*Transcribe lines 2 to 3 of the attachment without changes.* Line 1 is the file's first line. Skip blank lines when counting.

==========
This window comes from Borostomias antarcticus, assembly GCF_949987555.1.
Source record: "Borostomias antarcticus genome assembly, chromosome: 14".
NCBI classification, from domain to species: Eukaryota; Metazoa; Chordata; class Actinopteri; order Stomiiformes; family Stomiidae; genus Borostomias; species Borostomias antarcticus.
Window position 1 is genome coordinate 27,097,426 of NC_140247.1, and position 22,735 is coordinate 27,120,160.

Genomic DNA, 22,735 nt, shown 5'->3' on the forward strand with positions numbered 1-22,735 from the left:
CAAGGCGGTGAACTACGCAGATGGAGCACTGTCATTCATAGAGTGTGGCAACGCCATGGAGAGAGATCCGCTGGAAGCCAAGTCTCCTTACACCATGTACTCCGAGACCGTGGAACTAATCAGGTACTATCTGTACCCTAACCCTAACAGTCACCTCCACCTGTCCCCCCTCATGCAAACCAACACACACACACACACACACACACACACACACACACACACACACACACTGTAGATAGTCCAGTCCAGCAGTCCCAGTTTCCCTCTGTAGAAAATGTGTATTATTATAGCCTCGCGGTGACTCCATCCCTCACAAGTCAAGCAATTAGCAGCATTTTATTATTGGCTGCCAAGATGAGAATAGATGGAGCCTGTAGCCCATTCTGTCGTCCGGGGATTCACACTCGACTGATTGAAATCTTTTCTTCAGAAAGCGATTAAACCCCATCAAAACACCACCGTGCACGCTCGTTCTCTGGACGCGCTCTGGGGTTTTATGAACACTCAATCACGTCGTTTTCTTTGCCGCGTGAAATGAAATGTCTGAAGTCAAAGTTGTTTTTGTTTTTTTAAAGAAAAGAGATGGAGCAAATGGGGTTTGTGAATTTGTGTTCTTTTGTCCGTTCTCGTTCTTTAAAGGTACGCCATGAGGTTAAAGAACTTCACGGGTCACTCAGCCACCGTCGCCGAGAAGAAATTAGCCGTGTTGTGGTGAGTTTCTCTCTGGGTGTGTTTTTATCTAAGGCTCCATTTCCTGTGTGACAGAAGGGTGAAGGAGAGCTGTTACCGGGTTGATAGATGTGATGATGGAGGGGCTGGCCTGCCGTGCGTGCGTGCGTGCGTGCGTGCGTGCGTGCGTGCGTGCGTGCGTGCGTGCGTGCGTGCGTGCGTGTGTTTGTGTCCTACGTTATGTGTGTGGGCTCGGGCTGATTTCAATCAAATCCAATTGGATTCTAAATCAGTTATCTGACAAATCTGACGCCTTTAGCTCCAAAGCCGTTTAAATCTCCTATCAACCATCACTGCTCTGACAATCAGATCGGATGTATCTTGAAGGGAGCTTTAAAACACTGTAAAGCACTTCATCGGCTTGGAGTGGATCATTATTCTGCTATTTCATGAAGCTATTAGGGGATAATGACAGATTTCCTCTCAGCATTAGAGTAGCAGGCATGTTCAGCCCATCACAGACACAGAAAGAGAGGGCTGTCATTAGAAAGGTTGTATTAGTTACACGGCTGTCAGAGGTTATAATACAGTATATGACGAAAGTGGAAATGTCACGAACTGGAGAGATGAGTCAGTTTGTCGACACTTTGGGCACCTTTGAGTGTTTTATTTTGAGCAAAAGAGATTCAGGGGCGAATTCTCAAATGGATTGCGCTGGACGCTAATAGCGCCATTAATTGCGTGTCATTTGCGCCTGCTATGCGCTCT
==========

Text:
Source record: "Borostomias antarcticus genome assembly, chromosome: 14".
NCBI classification, from domain to species: Eukaryota; Metazoa; Chordata; class Actinopteri; order Stomiiformes; family Stomiidae; genus Borostomias; species Borostomias antarcticus.